The file named OriginalJavascript.jjt in script.jar contains a parser for the standard Javascript, without the select statement. Javascript.jjt includes the synchronous statements. The compiler uses the visitor pattern to implement the new statements. Method childrenAccept of SimpleNode.java calls the current node by jjtAccept(visitor, data);, with visitor defined in SplitStatements.java. This visitor modifies the tokens to split the code that contains synchronous statements. Each node is called once before its children with flag goingDown (down the tree) true and once after its children with the same flag set to false. A preliminary walk through the whole tree is performed with visitor RunSearch.java to determine if the object has a run method or not.

This file available with the sources of the compiler contains some additional information.

The Kernel

The kernel computes and schedules the inter-process synchronizations.

The kernel (web-formatted, 307 lines, current version = 7.12.09) contains three lists defined by function List:

Three variables are of interest: startTime indicates the time at which the whole program has been started (the times stored in the timerList refer to that time), currentThread points to the current thread and lastTimer keeps the id of the timer that is going to starts the scheduler next.

The processes inherit from TaskControlBlock. This subclass contains the list of the calls proposed by the caller and the list of the methods it accepts. It is mainly used in relation with syncList. The compiler inserts calls to method syncWait at the places of the select statements. This method evaluates if the current caller wants to perform a call to a method that is already waiting in this list, in which case the acceptor is extracted from the syncList list and triggered by the caller after it has called the method. If there is no complementary acceptor, the syncWait method checks for an external caller that would call one locallly accepted method, in which case the current process is put on hold, the complementary caller is stored in the ready list and the method returns. If none of these tests is successful, the process is stored in syncList and the scheduler is restarted with the help of the Javascript timer.

More precisely, the syncWait method returns true whenever the process that has called has proposed a call to a ready method, in which case, the execution of the process continues. If there is no further execution possible, it returns false and the process that called it returns and control is passed to function scheduler. This function scans first the readyList and calls method run of the next process, which will execute the case of the main switch indicated in $J_state. If no process is available, it scans the timerList to see if the time of the first process has elapsed, in which case it is executed. If none of these situations is present, the scheduler is restarted by setTimeout after a delay that corresponds to the time at which the next process of the timerList must be reexecuted. If there are no processes in this list no new event is scheduled, and the progam will be restarted by the click on a button. Finally, if there are no such event, the program is deadlocked!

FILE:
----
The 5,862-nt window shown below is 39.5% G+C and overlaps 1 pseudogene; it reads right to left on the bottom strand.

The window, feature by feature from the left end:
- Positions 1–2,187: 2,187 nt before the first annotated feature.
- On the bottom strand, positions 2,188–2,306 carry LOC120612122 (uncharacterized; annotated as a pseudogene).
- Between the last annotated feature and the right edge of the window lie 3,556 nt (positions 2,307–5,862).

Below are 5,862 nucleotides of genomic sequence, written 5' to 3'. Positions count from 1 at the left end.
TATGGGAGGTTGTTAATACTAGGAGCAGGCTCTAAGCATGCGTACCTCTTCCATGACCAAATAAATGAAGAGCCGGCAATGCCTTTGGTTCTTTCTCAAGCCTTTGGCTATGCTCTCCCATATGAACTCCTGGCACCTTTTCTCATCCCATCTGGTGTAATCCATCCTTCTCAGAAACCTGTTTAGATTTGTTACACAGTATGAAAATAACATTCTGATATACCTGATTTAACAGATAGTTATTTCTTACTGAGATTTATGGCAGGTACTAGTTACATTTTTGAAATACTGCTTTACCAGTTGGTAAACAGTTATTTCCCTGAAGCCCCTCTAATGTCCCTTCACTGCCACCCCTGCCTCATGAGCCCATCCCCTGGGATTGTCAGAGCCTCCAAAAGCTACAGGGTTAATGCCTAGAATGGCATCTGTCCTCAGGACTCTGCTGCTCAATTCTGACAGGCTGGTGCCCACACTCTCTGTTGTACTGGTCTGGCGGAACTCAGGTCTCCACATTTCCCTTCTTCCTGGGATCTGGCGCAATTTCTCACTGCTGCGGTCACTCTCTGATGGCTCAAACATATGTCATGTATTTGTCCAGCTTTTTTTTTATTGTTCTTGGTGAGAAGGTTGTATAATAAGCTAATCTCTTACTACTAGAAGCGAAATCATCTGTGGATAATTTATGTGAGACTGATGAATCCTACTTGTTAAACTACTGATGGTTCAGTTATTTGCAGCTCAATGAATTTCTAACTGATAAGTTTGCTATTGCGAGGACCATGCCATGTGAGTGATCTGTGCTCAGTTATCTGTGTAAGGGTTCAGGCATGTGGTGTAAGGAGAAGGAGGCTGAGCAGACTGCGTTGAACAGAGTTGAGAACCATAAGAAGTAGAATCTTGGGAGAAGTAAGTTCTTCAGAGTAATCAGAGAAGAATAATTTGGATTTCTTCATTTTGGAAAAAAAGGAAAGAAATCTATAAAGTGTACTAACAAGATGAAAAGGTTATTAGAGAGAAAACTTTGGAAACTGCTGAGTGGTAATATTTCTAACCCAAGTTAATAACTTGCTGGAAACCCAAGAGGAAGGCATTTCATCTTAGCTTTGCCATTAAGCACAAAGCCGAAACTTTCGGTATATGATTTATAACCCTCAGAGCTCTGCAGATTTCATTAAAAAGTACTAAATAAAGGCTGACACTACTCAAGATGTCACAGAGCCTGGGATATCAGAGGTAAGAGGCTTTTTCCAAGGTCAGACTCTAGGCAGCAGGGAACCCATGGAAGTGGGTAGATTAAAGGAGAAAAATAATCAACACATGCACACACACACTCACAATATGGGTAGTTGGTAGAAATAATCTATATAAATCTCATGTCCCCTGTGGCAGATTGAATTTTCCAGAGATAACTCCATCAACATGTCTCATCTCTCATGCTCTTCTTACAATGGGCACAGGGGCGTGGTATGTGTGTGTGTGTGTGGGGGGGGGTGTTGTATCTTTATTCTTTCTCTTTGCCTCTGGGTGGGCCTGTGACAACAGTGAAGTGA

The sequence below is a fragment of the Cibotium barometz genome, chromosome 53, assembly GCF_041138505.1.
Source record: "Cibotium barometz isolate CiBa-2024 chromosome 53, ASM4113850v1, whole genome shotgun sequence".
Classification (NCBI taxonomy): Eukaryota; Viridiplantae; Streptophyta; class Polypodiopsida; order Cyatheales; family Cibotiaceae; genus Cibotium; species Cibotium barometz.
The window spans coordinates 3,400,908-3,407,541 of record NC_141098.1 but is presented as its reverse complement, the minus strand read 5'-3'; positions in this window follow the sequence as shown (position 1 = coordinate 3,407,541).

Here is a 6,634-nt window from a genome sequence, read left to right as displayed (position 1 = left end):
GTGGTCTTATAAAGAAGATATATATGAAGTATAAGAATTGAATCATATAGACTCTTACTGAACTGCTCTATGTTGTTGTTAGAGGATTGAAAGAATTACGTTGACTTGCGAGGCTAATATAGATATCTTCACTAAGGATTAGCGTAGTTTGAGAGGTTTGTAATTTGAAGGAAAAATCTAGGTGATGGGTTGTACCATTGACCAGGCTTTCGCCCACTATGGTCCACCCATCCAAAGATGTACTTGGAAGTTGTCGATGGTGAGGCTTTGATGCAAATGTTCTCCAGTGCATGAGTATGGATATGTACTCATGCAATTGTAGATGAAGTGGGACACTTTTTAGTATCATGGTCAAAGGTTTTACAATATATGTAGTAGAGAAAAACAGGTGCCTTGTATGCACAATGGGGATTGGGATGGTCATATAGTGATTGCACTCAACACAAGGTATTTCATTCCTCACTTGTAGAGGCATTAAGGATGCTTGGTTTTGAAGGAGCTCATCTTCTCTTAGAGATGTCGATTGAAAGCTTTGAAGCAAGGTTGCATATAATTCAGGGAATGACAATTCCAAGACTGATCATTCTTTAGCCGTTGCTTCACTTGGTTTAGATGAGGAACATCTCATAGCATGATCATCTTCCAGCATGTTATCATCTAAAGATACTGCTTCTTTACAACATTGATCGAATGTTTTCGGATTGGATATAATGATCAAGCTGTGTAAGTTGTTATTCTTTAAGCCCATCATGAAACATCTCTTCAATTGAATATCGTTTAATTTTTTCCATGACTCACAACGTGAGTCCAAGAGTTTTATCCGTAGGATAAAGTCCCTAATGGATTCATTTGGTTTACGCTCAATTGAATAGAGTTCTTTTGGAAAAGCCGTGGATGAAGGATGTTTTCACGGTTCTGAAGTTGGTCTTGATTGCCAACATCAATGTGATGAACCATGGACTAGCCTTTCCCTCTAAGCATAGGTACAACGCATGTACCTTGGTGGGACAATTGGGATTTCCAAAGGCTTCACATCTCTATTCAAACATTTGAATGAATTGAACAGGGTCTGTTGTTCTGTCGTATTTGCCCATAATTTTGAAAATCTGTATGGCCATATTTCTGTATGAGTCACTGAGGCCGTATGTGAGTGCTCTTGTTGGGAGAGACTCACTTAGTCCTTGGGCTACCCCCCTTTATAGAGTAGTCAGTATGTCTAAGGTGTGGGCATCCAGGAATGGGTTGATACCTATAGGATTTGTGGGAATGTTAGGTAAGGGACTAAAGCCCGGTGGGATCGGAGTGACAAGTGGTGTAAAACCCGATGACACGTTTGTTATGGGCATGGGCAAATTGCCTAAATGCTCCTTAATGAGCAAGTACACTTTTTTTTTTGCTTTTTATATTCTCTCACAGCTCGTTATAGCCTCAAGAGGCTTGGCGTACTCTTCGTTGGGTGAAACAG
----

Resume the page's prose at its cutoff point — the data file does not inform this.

Note that a process is simultaneously present in the syncList and in the timerList in case it has a waituntil statement in a select statement. When it is extracted from one list, it must simultaneously be extracted from the other one if it is present there too.


The debug version can display the trace of the last few synchronizations in the HTML element with id "display"

The table below can be cut/pasted from comments in the debug kernel. The latter offers the following features (which you could easily extend or adapt to your needs)

Process state, name:
Evaluate expression:
Another Example: Connection with a Server (In progress)

Test application: http://lti.epfl.ch/AJAX/SynchronousServerCall.html

This application gets data from a server and displays them on the page. It is composed of the following files:

The main process, Tester, loops on the following statements:

process Tester (name) {
  this.run = function() {
    for (;;) {
      postRequest("GetData", "", serverListener) // create the request (normal call)
      res = serverListener.getData() // wait for the response (could be in a select)

postRequest is the AJAX method that handles the connection with the server. It is passive, namely is executed as soon as it is called. This method receives a listener that is used for the synchronization of the process with the response. On the subsequent line, the process waits for the response from the server, which it could do within a select statement have it ready to catch other events (such as a cancel command).

When the response is received, the AJAX object calls a methods in the server listener. This method decodes the data and accepts the call from the process. It is the way the process gets the result. This mechanism could be structured differently, but a listener is required between the method called by the AJAX object and the process.

The servlet should run within Tomcat or JBoss (see our project about J2EE).

Lausanne, July 29, 2010